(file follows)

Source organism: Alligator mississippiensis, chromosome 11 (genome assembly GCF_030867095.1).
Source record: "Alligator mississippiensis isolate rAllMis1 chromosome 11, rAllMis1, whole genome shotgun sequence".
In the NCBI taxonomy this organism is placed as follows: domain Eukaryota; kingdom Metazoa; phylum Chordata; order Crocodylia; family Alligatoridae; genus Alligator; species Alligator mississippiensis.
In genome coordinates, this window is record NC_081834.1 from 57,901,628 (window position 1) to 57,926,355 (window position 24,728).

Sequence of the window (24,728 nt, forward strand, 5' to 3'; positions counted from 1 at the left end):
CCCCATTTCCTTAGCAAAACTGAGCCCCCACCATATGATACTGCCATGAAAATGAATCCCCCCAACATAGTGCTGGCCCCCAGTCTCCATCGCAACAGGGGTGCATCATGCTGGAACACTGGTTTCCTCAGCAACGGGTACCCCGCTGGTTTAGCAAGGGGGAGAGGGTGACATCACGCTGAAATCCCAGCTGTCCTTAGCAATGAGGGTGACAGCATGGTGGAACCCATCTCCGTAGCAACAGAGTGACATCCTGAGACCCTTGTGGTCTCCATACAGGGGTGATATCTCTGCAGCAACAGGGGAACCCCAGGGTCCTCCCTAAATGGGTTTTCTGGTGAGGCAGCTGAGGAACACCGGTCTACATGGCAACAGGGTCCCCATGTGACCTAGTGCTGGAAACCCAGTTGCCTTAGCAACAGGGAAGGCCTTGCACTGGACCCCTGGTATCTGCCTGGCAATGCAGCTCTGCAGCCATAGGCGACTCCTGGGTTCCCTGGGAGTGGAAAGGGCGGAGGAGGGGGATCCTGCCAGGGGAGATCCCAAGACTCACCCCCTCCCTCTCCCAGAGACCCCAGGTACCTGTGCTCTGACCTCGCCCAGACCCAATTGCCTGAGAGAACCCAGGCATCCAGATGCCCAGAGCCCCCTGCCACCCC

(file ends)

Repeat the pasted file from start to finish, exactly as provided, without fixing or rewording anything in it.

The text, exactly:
Source organism: Alligator mississippiensis, chromosome 11 (genome assembly GCF_030867095.1).
Source record: "Alligator mississippiensis isolate rAllMis1 chromosome 11, rAllMis1, whole genome shotgun sequence".
In the NCBI taxonomy this organism is placed as follows: domain Eukaryota; kingdom Metazoa; phylum Chordata; order Crocodylia; family Alligatoridae; genus Alligator; species Alligator mississippiensis.
In genome coordinates, this window is record NC_081834.1 from 57,901,628 (window position 1) to 57,926,355 (window position 24,728).

Sequence of the window (24,728 nt, forward strand, 5' to 3'; positions counted from 1 at the left end):
CCCCATTTCCTTAGCAAAACTGAGCCCCCACCATATGATACTGCCATGAAAATGAATCCCCCCAACATAGTGCTGGCCCCCAGTCTCCATCGCAACAGGGGTGCATCATGCTGGAACACTGGTTTCCTCAGCAACGGGTACCCCGCTGGTTTAGCAAGGGGGAGAGGGTGACATCACGCTGAAATCCCAGCTGTCCTTAGCAATGAGGGTGACAGCATGGTGGAACCCATCTCCGTAGCAACAGAGTGACATCCTGAGACCCTTGTGGTCTCCATACAGGGGTGATATCTCTGCAGCAACAGGGGAACCCCAGGGTCCTCCCTAAATGGGTTTTCTGGTGAGGCAGCTGAGGAACACCGGTCTACATGGCAACAGGGTCCCCATGTGACCTAGTGCTGGAAACCCAGTTGCCTTAGCAACAGGGAAGGCCTTGCACTGGACCCCTGGTATCTGCCTGGCAATGCAGCTCTGCAGCCATAGGCGACTCCTGGGTTCCCTGGGAGTGGAAAGGGCGGAGGAGGGGGATCCTGCCAGGGGAGATCCCAAGACTCACCCCCTCCCTCTCCCAGAGACCCCAGGTACCTGTGCTCTGACCTCGCCCAGACCCAATTGCCTGAGAGAACCCAGGCATCCAGATGCCCAGAGCCCCCTGCCACCCC